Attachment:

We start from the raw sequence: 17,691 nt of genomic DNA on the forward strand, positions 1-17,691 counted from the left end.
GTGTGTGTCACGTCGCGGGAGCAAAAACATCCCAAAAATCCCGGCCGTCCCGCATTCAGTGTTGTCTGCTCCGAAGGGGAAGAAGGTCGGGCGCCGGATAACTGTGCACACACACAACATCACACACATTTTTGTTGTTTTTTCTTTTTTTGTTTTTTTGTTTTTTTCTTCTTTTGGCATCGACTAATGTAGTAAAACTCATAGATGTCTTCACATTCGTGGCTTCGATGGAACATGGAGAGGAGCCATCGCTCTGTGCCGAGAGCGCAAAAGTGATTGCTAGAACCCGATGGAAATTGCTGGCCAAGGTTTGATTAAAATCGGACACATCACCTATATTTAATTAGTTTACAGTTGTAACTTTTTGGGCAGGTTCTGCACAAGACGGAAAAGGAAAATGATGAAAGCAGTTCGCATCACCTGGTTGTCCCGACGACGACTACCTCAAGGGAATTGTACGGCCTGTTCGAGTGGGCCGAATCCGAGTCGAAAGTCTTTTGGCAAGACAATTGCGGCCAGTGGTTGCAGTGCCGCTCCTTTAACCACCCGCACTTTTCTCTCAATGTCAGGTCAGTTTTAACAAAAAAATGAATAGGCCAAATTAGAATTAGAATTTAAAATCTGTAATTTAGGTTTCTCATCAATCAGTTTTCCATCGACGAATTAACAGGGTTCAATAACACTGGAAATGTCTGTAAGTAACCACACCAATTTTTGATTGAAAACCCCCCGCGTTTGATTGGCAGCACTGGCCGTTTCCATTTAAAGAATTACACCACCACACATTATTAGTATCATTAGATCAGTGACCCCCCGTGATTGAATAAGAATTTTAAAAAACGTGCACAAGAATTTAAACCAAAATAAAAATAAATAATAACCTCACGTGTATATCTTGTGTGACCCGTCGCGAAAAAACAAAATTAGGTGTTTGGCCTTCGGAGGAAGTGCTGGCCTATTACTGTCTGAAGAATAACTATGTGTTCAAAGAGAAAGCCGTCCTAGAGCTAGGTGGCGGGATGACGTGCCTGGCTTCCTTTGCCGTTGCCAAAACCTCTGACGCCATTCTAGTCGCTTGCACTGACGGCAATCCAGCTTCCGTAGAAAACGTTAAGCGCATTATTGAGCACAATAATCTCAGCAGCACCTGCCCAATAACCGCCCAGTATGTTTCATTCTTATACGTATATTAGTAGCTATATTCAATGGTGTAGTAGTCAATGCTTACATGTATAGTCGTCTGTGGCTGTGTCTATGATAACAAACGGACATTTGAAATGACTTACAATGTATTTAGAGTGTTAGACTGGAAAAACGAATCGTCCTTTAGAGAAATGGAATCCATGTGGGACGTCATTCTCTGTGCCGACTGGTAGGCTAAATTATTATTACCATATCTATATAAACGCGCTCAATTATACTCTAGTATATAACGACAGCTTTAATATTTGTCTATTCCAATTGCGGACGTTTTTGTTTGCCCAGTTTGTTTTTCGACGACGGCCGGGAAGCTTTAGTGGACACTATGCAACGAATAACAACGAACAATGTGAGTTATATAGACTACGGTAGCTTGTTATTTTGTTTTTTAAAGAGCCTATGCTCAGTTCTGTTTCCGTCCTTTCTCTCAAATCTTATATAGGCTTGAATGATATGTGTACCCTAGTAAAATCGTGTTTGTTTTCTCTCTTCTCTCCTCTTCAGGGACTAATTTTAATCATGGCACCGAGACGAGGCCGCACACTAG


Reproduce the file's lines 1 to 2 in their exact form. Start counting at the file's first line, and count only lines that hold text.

We start from the raw sequence: 17,691 nt of genomic DNA on the forward strand, positions 1-17,691 counted from the left end.
GTGTGTGTCACGTCGCGGGAGCAAAAACATCCCAAAAATCCCGGCCGTCCCGCATTCAGTGTTGTCTGCTCCGAAGGGGAAGAAGGTCGGGCGCCGGATAACTGTGCACACACACAACATCACACACATTTTTGTTGTTTTTTCTTTTTTTGTTTTTTTGTTTTTTTCTTCTTTTGGCATCGACTAATGTAGTAAAACTCATAGATGTCTTCACATTCGTGGCTTCGATGGAACATGGAGAGGAGCCATCGCTCTGTGCCGAGAGCGCAAAAGTGATTGCTAGAACCCGATGGAAATTGCTGGCCAAGGTTTGATTAAAATCGGACACATCACCTATATTTAATTAGTTTACAGTTGTAACTTTTTGGGCAGGTTCTGCACAAGACGGAAAAGGAAAATGATGAAAGCAGTTCGCATCACCTGGTTGTCCCGACGACGACTACCTCAAGGGAATTGTACGGCCTGTTCGAGTGGGCCGAATCCGAGTCGAAAGTCTTTTGGCAAGACAATTGCGGCCAGTGGTTGCAGTGCCGCTCCTTTAACCACCCGCACTTTTCTCTCAATGTCAGGTCAGTTTTAACAAAAAAATGAATAGGCCAAATTAGAATTAGAATTTAAAATCTGTAATTTAGGTTTCTCATCAATCAGTTTTCCATCGACGAATTAACAGGGTTCAATAACACTGGAAATGTCTGTAAGTAACCACACCAATTTTTGATTGAAAACCCCCCGCGTTTGATTGGCAGCACTGGCCGTTTCCATTTAAAGAATTACACCACCACACATTATTAGTATCATTAGATCAGTGACCCCCCGTGATTGAATAAGAATTTTAAAAAACGTGCACAAGAATTTAAACCAAAATAAAAATAAATAATAACCTCACGTGTATATCTTGTGTGACCCGTCGCGAAAAAACAAAATTAGGTGTTTGGCCTTCGGAGGAAGTGCTGGCCTATTACTGTCTGAAGAATAACTATGTGTTCAAAGAGAAAGCCGTCCTAGAGCTAGGTGGCGGGATGACGTGCCTGGCTTCCTTTGCCGTTGCCAAAACCTCTGACGCCATTCTAGTCGCTTGCACTGACGGCAATCCAGCTTCCGTAGAAAACGTTAAGCGCATTATTGAGCACAATAATCTCAGCAGCACCTGCCCAATAACCGCCCAGTATGTTTCATTCTTATACGTATATTAGTAGCTATATTCAATGGTGTAGTAGTCAATGCTTACATGTATAGTCGTCTGTGGCTGTGTCTATGATAACAAACGGACATTTGAAATGACTTACAATGTATTTAGAGTGTTAGACTGGAAAAACGAATCGTCCTTTAGAGAAATGGAATCCATGTGGGACGTCATTCTCTGTGCCGACTGGTAGGCTAAATTATTATTACCATATCTATATAAACGCGCTCAATTATACTCTAGTATATAACGACAGCTTTAATATTTGTCTATTCCAATTGCGGACGTTTTTGTTTGCCCAGTTTGTTTTTCGACGACGGCCGGGAAGCTTTAGTGGACACTATGCAACGAATAACAACGAACAATGTGAGTTATATAGACTACGGTAGCTTGTTATTTTGTTTTTTAAAGAGCCTATGCTCAGTTCTGTTTCCGTCCTTTCTCTCAAATCTTATATAGGCTTGAATGATATGTGTACCCTAGTAAAATCGTGTTTGTTTTCTCTCTTCTCTCCTCTTCAGGGACTAATTTTAATCATGGCACCGAGACGAGGCCGCACACTAG